3 Keys to Selling More Swim Spas | AQUA Magazine

3 Keys to Selling More Swim Spas

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This compelling display from Jacuzzi Ontario, though it consumes retail floor space, brings the customer into the actual experience of the swim spa and drives sales of the high margin product.
This compelling display from Jacuzzi Ontario, though it consumes retail floor space, brings the customer into the actual experience of the swim spa and drives sales of the high margin product.
Photo courtesy Jacuzzi Ontario

Based on AQUA's 2021 State of the Industry survey, more retailers than ever are entering the swim spa category, with 60% of respondents indicating they offer swim spas and many expressing enthusiasm about their benefits. Yet, alongside these de alers enjoying the fruits of a growing product category, some dealers have yet to see jet-streams of revenue.

Two big reasons for that, according to swim spa manufacturers, are misperceptions about the product and a lack of commitment to selling it.

“Sometimes, a swim spa can seem to take up a position in a barren wasteland between a hot tub and a swimming pool,” says Doug Gillespie, vice president of sales training for Jacuzzi Brands and vice president of marketing for Hydropool Hot Tubs & Swim Spas. “What retailers need to understand about a swim spa is that you can swim in it, you can relax in it, you can get a massage in it, you can have fun in it, and you can use it all year long. It’s a cross between a hot tub and a swimming pool for the customer who’s looking to do everything in a small footprint in their backyard.”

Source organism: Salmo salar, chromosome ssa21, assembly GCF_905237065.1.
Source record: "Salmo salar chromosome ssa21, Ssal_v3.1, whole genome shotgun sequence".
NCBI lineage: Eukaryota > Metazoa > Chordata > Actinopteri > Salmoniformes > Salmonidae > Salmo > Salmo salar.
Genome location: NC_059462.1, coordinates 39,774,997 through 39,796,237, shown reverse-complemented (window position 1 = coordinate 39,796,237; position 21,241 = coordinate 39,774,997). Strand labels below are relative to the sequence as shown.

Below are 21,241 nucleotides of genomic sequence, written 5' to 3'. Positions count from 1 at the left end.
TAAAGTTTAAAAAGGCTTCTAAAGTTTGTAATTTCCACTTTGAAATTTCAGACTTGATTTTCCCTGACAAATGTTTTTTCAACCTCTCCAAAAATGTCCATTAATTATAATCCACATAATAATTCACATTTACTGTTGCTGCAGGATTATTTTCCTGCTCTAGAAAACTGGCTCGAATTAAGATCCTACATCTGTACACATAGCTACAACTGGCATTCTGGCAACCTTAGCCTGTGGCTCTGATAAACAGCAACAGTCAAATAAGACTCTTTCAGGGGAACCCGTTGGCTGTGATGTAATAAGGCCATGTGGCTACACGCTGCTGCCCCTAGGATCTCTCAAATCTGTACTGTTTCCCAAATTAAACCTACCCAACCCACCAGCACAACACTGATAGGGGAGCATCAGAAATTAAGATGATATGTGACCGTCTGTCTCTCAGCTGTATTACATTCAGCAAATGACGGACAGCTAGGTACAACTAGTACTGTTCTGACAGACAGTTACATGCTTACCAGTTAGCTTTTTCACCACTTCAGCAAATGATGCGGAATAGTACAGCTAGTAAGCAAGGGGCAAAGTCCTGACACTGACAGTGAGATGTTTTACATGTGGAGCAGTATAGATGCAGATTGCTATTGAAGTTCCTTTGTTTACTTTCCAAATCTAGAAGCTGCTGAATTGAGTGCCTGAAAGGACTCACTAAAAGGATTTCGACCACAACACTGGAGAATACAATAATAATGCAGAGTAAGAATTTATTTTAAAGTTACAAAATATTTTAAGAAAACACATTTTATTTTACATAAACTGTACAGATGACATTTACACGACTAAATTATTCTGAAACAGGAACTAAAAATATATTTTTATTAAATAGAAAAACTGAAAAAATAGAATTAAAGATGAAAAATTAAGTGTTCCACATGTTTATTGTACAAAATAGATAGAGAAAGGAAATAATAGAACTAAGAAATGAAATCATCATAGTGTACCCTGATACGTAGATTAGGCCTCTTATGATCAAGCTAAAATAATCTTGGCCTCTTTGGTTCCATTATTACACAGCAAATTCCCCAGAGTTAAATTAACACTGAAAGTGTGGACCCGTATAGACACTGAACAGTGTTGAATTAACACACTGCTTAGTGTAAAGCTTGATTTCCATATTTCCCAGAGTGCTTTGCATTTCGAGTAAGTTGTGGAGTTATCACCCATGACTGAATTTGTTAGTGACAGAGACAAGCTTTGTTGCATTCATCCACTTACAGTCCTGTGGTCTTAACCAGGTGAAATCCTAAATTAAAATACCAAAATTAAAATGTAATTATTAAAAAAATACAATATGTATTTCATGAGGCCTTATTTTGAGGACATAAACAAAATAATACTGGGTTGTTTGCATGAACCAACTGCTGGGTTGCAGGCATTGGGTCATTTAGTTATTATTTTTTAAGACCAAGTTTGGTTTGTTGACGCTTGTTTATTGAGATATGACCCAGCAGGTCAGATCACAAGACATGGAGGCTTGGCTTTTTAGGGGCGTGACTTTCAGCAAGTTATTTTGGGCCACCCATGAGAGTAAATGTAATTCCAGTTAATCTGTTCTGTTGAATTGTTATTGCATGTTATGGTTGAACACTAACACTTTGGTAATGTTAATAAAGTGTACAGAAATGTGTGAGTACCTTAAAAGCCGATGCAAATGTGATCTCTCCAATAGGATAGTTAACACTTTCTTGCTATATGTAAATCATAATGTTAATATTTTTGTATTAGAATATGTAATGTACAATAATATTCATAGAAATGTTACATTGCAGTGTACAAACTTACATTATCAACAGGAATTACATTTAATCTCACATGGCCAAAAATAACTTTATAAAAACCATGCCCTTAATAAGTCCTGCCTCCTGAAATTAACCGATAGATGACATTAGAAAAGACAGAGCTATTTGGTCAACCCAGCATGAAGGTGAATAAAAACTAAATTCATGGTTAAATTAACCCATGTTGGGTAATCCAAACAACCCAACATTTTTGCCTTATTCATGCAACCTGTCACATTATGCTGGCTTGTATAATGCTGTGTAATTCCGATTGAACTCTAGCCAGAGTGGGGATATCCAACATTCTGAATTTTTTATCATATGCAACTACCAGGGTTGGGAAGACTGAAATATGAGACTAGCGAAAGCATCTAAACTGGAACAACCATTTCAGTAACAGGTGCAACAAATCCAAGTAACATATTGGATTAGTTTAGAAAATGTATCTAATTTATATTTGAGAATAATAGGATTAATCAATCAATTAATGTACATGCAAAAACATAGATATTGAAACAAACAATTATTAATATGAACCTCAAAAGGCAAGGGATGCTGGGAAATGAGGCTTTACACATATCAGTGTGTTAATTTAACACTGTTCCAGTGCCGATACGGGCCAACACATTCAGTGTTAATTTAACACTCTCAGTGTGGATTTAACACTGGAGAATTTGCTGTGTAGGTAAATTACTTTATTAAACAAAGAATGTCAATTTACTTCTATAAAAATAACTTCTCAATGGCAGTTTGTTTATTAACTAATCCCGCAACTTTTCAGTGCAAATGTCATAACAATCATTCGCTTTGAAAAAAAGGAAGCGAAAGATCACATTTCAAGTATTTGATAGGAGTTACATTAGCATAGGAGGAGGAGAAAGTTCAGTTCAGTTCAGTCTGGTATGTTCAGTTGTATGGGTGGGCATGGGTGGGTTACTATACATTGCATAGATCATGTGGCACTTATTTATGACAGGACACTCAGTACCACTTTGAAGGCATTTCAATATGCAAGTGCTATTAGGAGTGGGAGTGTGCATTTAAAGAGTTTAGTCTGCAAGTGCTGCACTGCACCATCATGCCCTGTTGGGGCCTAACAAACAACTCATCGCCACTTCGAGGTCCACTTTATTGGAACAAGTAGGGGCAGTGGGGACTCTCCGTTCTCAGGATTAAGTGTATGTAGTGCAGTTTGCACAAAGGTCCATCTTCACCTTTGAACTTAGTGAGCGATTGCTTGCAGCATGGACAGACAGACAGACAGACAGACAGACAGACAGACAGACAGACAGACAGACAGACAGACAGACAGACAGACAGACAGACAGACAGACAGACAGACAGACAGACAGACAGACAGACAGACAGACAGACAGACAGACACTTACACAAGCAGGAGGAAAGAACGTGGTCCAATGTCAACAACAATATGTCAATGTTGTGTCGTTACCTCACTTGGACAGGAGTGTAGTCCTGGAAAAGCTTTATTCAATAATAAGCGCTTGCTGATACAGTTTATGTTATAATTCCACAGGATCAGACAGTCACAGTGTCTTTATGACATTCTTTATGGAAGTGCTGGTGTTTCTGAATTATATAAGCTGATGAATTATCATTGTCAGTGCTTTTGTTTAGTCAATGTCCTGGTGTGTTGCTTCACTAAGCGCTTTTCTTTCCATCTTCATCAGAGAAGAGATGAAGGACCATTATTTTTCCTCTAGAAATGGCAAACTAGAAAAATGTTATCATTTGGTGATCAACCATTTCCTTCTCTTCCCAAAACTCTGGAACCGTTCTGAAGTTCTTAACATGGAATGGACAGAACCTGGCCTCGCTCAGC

Kevin Richards, vice president of sales and marketing for Master Spas, notes that swim spas take the same dedication and diligence as any product. “You can’t just say you sell swim spas and then magically sell them. That’s not the way this works,” he adds.

Selling swim spas requires an investment in more than just inventory. Succeeding with this product category requires changing the way you do business, say those who have made the product pay off. It involves dedicating showroom floor space, prioritizing the time and resources to properly train the sales staff, engaging customers with the product and marketing its benefits, and altering the delivery process to accommodate a larger product.

Gold medal U.S Olympians like swimmer Michael Phelps and gymnast Aly Raisman — proud swim spa consumers — can only do so much to raise the product’s profile; the rest is up to dealers. Here are three steps toward overcoming perceived obstacles to swim-spa selling success.

1. FIND THE FLOOR SPACE.

Swim spas have never been more popular than they are right now. “[They] are seeing extremely high demand,” the Pool and Hot Tub Alliance (PHTA) reported in 2021, noting that many people who stopped going to health clubs and fitness centers in the wake of COVID-19 purchased one for health and wellness purposes.

Gillespie points to retailers that just a few years ago had one swim spa displayed in their stores; now they showcase six or seven. How did they find the floor space? They eliminated other products intended to help position pool and spa retailers as one-stop backyard entertainment shops: grills, patio furniture, gazebos, even saunas and pool tables.